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Digging through the menus on the left, in the same section, you will find the access points and switches you can see a total network topology. At least anything plugged into this switch. This, of course, won’t include anything prior to the uplink on the switch. But it is a cool little feature. Mousing over the devices show IP information as well as PoE usage on the switch with that small graph.

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There is also an overall clients page. This doesn’t show anything that hasn’t been shown on other pages. It will list all of the clients who have accessed the network on either of the EnGenius products. Up at the top, you can see graphs of traffic which you can change how far back those show. The one on the left shows throughput and on the right shows where all of the web traffic went. Then down at the bottom, they list all of the clients who have been on the network as well as their OS, data rate, mac address, name, SSID and so on.

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So I did set up a basic test network before diving into the software but I did want to show everything that you can configure with the ECW230. The main page lets you name the SSID, turn it on and off, hide it like any router or access point would. You can force it to specific frequencies which is nice and there is a list of different security settings. With each of those, the security is shown with colors and bars. I love that on the right once you set everything up you can open up and print a QR code that will quickly get phones attached to the network. I have one of these at our house as well, it is easier than telling someone a long and complicated password and both Android and IOS support it. You also have VLAN options as well as advanced options like band steering and isolation. There are additional tabs up top for more options as well like traffic shaping which lets you turn that on per SSID and set the limits on a per user basis. There is also a schedule which is perfect for a business, you can set the wireless to only be on when you are open. There are even quick templets for the normal 8-5 weekdays. This is business-focused, a home user could use this to keep things secure and only have the SSID up for specific times for your kids or even only when you are off work. As a security feature, this can prevent someone from being able to camp near your location and brute force the security or even a rouge employee getting on the network after hours to access sensitive information. There is also a captive portal option where if you have a retail shop you can allow people access to the network temporarily. You can even configure a basic splash page as well.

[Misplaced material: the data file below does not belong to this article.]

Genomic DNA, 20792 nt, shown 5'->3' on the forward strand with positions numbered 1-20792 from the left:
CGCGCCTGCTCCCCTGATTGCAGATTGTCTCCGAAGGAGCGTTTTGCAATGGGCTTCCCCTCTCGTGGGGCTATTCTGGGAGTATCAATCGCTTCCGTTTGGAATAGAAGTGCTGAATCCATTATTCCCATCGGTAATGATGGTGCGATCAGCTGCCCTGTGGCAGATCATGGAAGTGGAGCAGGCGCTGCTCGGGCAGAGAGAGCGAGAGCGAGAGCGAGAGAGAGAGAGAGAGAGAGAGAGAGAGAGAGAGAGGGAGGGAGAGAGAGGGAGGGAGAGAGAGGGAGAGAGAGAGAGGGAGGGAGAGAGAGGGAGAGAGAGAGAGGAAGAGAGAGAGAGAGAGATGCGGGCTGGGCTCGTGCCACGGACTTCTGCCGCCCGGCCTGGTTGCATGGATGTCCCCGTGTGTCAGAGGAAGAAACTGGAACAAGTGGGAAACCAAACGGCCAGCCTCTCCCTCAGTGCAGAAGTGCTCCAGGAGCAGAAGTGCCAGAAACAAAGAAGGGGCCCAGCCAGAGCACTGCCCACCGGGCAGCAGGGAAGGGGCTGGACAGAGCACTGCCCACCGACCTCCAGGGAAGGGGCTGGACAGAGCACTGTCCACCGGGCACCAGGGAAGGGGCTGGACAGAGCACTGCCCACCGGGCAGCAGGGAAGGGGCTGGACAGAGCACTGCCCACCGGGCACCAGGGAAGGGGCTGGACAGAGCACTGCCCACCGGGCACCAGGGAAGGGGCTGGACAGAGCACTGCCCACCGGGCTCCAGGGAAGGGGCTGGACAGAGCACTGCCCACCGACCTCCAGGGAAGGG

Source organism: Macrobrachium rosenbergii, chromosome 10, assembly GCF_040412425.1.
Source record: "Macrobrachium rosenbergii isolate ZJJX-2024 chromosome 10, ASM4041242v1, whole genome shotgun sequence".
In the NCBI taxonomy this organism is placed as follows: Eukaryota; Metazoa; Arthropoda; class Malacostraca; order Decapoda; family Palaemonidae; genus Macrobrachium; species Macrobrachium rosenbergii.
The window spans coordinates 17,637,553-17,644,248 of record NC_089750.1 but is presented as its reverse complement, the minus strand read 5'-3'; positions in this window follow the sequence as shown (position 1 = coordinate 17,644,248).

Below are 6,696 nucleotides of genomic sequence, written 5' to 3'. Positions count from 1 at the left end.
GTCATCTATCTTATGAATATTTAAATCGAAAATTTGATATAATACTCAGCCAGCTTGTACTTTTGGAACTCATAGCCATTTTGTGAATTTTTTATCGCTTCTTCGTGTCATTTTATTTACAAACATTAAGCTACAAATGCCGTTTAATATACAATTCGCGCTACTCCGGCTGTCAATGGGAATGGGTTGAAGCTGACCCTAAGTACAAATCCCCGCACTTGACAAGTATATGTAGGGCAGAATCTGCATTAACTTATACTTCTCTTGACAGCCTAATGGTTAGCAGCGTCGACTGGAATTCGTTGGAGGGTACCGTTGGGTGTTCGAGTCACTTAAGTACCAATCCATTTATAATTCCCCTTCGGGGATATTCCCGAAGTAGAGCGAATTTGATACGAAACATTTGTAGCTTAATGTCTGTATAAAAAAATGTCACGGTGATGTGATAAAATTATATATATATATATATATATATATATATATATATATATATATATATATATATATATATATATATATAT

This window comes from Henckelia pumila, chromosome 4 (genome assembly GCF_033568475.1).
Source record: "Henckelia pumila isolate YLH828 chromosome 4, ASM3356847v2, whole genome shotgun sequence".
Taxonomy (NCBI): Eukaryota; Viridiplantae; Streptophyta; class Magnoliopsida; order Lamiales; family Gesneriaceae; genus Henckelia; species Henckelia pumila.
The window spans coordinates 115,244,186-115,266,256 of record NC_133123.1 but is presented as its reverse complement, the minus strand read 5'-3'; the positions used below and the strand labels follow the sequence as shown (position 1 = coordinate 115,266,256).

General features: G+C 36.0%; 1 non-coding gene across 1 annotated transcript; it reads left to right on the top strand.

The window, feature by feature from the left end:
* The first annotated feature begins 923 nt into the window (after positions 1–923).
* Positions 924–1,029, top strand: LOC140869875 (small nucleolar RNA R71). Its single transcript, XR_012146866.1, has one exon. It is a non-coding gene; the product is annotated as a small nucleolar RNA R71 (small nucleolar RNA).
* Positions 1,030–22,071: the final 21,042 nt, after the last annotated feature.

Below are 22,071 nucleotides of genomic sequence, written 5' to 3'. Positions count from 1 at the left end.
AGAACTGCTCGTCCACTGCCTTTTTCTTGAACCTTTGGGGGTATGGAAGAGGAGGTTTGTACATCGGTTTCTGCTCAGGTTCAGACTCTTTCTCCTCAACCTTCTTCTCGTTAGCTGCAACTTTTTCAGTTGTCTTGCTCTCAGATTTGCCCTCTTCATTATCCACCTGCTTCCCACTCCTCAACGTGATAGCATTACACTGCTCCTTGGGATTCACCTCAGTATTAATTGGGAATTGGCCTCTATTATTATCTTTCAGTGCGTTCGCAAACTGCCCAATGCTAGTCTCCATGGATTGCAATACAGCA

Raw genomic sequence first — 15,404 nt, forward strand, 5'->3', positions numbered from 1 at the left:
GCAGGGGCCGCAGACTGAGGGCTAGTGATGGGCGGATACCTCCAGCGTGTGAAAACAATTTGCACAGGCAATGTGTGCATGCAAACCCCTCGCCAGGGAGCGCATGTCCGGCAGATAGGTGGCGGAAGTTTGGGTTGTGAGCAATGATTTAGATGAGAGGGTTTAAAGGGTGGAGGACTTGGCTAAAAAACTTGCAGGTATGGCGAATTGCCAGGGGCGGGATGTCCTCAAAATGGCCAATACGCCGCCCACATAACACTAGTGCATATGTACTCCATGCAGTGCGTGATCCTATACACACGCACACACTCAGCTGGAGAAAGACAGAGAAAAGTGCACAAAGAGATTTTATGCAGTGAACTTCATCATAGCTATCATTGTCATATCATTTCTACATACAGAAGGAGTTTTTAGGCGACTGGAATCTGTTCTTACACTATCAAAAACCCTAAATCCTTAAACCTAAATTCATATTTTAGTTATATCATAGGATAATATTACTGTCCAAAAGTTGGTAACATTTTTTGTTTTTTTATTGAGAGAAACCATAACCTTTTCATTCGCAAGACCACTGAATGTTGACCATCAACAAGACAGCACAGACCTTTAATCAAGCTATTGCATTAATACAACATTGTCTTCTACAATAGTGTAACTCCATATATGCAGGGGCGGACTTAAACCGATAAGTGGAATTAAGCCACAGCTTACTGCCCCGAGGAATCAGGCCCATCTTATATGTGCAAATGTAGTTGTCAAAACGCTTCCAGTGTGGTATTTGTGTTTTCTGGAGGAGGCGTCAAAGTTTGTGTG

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The radio settings page lets you dive more into your overall radio settings and to force a specific channel if needed and set up things like client limits. You can also turn on mesh functionality as well.  

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Like with each individual device you also do have a logs page where everything is aggregated. You can see device-specific events, system events, and a log of configuration changes as well. If you are using the EnGenius Cloud app you can also have the app notify you of different events. In fact, it will do this by default. It is nice, but I don’t know about the level of notifications being on by default. I was getting spammed with link status updates. But that did help point out that I had a cord that didn’t work well with the PoE for the ECW230.